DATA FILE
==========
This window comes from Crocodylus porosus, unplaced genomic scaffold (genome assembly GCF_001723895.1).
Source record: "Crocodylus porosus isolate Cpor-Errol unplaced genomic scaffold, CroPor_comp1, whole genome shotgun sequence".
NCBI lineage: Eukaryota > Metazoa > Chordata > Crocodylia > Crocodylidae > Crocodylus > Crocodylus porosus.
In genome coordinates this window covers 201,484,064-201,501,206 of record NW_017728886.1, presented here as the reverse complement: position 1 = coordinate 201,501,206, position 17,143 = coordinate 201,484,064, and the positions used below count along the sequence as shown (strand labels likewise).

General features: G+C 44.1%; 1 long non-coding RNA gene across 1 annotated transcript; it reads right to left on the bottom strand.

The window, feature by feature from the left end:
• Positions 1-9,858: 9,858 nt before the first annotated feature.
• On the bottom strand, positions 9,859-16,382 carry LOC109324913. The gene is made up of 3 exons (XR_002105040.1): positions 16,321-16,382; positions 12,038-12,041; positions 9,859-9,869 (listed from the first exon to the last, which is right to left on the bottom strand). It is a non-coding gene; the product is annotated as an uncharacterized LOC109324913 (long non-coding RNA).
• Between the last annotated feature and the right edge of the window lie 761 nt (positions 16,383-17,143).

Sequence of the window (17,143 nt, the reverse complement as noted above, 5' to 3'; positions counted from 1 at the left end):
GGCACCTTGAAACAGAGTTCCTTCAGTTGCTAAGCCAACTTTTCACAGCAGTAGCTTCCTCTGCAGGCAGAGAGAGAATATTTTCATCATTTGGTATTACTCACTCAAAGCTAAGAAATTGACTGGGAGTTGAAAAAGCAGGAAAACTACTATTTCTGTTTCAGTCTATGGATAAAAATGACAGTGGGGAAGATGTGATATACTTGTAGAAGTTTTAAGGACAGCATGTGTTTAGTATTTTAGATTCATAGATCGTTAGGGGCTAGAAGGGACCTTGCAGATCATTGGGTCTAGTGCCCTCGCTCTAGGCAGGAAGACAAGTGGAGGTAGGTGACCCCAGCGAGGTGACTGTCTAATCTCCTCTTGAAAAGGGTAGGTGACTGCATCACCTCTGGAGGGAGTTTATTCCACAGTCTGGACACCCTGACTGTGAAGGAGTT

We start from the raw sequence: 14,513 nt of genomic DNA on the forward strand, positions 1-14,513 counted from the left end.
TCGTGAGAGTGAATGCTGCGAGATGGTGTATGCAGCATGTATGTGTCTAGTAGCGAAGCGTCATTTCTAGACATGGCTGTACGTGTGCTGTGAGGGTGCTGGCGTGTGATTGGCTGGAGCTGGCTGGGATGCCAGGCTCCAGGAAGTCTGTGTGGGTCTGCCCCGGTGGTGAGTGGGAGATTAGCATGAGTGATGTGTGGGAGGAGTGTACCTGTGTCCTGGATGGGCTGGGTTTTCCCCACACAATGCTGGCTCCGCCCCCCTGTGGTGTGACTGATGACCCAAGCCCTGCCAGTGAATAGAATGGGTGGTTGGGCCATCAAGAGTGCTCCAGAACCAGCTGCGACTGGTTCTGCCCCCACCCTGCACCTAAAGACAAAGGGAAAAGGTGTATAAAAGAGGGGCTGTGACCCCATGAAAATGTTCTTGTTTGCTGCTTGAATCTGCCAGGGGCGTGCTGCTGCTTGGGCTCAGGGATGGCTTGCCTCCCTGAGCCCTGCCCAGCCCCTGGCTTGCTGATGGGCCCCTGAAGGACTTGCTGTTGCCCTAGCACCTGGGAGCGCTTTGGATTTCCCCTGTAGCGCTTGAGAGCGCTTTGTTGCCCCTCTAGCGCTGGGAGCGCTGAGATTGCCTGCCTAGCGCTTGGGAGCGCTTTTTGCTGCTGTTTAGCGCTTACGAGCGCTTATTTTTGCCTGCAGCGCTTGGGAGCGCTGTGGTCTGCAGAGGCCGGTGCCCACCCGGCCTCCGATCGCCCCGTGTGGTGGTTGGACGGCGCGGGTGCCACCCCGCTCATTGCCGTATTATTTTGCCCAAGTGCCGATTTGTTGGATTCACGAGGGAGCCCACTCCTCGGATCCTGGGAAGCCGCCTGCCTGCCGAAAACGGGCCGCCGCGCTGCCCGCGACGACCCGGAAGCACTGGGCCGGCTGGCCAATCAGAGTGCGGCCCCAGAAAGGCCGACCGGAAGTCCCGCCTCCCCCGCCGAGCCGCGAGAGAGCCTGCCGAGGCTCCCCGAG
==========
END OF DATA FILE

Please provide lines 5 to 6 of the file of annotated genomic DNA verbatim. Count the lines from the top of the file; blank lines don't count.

General features: G+C 44.1%; 1 long non-coding RNA gene across 1 annotated transcript; it reads right to left on the bottom strand.

The window, feature by feature from the left end: